Mayor Kurt L. Schmoke yesterday announced the resignation of David M. Gillece, director of the city's chief economic development office, saying Mr. Gillece would be leaving to pursue "private sector opportunities."
The announcement comes less than a year after Mr. Schmoke asked Mr. Gillece, 41, to oversee the merger of the Baltimore Economic Development Corp. (BEDCO) and Center City-Inner Harbor Development Corp. (CCIH). Mr. Gillece's resignation is effective Oct. 4.
Yesterday, the mayor said that the job was complete and that the combined organization will be known as the Baltimore City Development Corp.
"His work leading up to the merger, as well as his service as head of BEDCO, contributed greatly to our city's progress over the last four years," the mayor said of Mr. Gillece.
I= Honora M. Freeman, Mr. Schmoke's special assistant on eco
nomic development, will replace Mr. Gillece as president of the merged operation. Ms. Freeman is an attorney who came to the mayor's office from the law firm of Shapiro and Olander. Two attorneys with that firm -- Ronald M. Shapiro and Larry S. Gibson -- have been the principal architects of the mayor's political career, serving as co-chairmen of his past two mayoral campaigns.
Mr. Gillece was said to have been troubled by the mayor's insistence that the development agency retain Shapiro and Olander to work on the merger and by the prospect of interference by the law firm.
Since Mr. Schmoke took office, Shapiro and Olander has been paid at least $399,000 in legal fees for city work. But the mayor's office has refused to disclose the amount of fees associated with the merger.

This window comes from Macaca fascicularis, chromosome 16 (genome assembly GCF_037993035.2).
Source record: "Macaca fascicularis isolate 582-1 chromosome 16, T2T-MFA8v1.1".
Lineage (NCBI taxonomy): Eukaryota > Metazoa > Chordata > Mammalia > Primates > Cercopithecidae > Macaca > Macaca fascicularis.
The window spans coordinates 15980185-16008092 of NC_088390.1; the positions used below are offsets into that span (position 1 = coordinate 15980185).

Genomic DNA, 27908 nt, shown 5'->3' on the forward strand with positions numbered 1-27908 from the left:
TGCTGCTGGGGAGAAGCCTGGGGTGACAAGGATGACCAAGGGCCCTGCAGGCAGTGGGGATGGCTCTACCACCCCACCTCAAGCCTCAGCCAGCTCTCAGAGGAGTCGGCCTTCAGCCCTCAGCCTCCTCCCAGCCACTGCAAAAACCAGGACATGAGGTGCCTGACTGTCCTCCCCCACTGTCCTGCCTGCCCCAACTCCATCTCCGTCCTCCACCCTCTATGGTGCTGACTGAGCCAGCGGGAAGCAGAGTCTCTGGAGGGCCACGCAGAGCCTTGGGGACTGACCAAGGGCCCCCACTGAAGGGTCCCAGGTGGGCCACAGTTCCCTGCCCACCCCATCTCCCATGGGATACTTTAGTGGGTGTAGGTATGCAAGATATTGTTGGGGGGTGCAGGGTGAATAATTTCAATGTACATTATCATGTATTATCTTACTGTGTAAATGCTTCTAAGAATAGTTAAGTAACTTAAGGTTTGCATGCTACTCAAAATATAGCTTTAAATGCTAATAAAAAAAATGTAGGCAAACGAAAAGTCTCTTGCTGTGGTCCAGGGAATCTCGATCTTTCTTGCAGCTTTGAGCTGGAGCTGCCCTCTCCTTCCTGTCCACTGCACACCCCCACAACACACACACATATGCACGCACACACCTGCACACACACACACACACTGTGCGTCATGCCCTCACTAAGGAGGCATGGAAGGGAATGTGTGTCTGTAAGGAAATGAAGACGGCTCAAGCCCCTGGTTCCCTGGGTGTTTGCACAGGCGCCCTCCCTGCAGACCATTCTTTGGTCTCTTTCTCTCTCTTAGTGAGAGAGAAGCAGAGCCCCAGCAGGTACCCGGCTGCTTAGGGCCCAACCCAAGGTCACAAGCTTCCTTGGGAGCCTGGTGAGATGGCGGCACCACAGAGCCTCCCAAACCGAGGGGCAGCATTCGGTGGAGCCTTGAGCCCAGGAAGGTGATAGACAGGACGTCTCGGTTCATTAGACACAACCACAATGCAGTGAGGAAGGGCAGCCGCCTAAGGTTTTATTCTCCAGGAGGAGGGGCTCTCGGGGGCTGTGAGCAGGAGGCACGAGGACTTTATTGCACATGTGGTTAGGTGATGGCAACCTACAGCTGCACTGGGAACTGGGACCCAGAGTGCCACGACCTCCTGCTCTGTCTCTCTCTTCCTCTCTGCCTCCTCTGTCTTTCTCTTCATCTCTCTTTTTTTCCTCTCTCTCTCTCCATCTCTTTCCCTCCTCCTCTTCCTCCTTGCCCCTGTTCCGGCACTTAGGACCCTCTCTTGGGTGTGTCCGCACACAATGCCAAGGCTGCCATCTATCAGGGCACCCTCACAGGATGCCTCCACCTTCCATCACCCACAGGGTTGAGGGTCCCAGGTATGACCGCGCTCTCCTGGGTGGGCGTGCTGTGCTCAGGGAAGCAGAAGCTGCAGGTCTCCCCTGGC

Yesterday, Mr. Gillece declined to comment on the firm's involvement.
Mr. Gillece's abrupt resignation shocked members of the Greater Baltimore Committee -- where he served as deputy director before coming on as BEDCO president in August 1988 -- and other civic leaders. "My reaction is one of great dismay," said Robert Keller, president of the GBC. "There is great trust of David in the business community."
Mr. Gillece said his resignation was purely voluntary and that he did not regret leaving. "I've had a great three years, and I've loved every minute of it," said Mr. Gillece, who said he will explore career possibilities, preferably in Baltimore.
"I thought it was time to move on to something else, and the timing with the mayor's second term was not coincidental," said Mr. Gillece, who began his career in neighborhood development for the Citizens Planning and Housing Association. "I thought it was a good time for transition purposes both from my point of view and the city's point of view."